Can You Really Experience Chocolate Withdrawal?
You decide to start a new diet and you make the decision to completely cut your regular habit of dark chocolate, even though it’s considered one of the healthier treat choices. Believe it or not, that decision may actually make it harder to resist high-calorie foods in general.
A recent study by Jens Blechert, an Associate Professor of Psychology at University of Saltzburg, involved 28 women who regularly consumed chocolate. They were asked by the researcher to abstain from eating the chocolate for seven days. During that period they reported “very strong cravings for chocolate.” Once the week was over and they were allowed access to the chocolate, researchers noticed that the participants consumed larger portions compared to the period before the week of restrictions. Seeing pictures of other tempting foods like waffles, chips, also seemed to instigate stronger cravings after the seven day abstention period.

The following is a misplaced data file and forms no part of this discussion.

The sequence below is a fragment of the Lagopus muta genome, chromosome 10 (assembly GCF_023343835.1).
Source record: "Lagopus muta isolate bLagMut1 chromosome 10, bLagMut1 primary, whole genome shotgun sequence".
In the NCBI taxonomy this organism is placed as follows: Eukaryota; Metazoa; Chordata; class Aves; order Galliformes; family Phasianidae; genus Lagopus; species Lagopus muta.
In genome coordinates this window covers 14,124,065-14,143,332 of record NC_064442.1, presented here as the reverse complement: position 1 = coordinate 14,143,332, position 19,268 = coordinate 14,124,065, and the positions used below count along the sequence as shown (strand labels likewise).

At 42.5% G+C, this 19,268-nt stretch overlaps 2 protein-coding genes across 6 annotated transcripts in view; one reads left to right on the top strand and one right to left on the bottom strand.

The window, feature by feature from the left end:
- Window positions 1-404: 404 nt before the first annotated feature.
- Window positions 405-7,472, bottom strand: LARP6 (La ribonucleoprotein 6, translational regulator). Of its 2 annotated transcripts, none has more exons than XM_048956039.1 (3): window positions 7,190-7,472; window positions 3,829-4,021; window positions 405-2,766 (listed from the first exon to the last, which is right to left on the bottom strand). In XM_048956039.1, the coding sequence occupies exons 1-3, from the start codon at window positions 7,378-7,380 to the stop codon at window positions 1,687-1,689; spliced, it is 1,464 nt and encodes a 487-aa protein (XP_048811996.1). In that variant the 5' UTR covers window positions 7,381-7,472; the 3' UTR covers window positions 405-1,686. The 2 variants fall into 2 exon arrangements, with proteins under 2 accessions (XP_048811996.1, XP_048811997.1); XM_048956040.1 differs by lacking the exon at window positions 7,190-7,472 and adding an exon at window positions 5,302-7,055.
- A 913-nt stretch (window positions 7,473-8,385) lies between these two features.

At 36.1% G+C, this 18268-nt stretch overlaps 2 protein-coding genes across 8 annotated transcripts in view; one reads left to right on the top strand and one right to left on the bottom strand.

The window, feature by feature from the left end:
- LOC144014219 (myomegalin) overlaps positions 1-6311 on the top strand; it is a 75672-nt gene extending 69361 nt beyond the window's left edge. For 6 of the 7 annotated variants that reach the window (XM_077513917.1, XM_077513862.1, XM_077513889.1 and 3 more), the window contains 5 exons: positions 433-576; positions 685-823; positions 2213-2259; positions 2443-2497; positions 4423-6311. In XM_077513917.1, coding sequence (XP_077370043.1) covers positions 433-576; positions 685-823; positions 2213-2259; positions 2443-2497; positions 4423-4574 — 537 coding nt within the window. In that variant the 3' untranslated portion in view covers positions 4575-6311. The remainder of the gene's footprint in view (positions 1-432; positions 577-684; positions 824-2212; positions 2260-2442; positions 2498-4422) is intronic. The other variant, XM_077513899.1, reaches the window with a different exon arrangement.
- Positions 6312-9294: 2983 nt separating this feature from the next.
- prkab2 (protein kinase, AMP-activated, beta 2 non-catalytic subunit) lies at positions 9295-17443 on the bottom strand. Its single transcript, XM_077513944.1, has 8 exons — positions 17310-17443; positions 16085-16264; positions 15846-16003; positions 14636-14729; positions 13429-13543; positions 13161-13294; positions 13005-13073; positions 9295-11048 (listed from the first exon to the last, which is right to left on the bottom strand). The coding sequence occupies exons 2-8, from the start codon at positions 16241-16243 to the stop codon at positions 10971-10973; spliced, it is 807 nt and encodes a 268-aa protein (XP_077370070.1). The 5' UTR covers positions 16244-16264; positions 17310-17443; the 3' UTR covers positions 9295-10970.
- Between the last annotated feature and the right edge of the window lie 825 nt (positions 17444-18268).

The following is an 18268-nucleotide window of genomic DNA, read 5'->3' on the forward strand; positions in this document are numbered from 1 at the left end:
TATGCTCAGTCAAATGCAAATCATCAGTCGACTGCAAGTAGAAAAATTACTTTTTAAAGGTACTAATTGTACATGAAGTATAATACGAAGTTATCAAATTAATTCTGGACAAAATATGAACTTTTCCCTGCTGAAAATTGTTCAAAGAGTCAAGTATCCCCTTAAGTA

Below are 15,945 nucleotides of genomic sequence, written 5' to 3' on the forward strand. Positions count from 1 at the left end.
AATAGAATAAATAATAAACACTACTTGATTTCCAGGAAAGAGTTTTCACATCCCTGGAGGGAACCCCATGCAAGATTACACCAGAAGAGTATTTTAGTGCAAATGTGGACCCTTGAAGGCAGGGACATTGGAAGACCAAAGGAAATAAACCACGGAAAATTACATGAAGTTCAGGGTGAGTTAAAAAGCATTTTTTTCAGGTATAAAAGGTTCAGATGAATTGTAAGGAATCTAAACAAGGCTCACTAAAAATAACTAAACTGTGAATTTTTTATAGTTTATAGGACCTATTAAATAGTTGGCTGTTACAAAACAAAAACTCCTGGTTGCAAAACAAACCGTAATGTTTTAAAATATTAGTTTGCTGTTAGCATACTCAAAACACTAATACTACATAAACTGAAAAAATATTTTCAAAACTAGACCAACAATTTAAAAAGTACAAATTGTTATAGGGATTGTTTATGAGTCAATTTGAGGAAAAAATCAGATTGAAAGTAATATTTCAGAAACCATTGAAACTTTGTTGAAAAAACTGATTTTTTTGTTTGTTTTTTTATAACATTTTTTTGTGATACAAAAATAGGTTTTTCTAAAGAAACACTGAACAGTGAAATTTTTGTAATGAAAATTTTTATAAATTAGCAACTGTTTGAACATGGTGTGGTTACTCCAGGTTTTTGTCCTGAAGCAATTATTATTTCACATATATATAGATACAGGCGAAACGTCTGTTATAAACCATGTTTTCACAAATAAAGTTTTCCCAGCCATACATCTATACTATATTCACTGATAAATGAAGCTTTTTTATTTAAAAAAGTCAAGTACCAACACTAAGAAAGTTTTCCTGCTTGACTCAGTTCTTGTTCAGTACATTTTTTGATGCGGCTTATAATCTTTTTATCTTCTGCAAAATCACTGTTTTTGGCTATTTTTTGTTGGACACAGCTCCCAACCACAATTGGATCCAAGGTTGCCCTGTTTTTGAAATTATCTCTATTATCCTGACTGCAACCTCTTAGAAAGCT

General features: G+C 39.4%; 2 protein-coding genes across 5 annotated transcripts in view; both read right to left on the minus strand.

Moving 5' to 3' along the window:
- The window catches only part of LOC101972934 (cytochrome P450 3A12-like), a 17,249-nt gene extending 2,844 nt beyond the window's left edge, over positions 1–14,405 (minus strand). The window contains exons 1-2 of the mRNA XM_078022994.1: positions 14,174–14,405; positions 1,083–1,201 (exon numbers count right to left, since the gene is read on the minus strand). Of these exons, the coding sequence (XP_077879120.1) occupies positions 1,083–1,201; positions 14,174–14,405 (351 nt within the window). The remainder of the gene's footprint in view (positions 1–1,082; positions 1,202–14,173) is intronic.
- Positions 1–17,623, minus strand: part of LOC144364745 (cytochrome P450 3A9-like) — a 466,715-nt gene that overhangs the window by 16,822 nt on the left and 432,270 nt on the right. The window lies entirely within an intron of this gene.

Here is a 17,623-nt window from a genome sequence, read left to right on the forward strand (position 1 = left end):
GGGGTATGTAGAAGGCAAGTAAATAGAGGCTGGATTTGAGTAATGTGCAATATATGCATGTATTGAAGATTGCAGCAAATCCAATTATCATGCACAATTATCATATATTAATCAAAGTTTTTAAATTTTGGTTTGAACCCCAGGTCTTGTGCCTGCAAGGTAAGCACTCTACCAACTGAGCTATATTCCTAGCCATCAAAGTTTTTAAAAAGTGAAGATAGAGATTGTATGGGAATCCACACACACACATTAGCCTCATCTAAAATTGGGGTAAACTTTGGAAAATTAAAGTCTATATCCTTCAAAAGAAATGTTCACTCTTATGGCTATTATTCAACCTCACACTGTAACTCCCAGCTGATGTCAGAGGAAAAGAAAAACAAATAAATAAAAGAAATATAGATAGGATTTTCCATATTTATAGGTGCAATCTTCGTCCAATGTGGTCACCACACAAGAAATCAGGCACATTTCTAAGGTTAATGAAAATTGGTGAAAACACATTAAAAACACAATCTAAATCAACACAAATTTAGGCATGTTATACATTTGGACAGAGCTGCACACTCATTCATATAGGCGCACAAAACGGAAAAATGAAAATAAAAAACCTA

The researcher concluded that even if only one treat item (that you really enjoy) is banned from your new diet program, it can instigate overwhelming cravings, a binge, or just be your diet undoing. Most nutritionists recommend reducing the frequency and portion size of snacks you love, rather than cutting them out completely. Certainly choose quality treats like small portions of very dark chocolate.
Quick water tip: Our brains seem to instinctively know how much water to drink post exercise. Drinking beyond the point of feeling refreshed and rehydrated, may not have added benefits, and may actually be perceived by your brain as unpleasant. You can weigh yourself before and after exercise and replace the water you sweat off, using the weight loss measurement as a guide for hydration.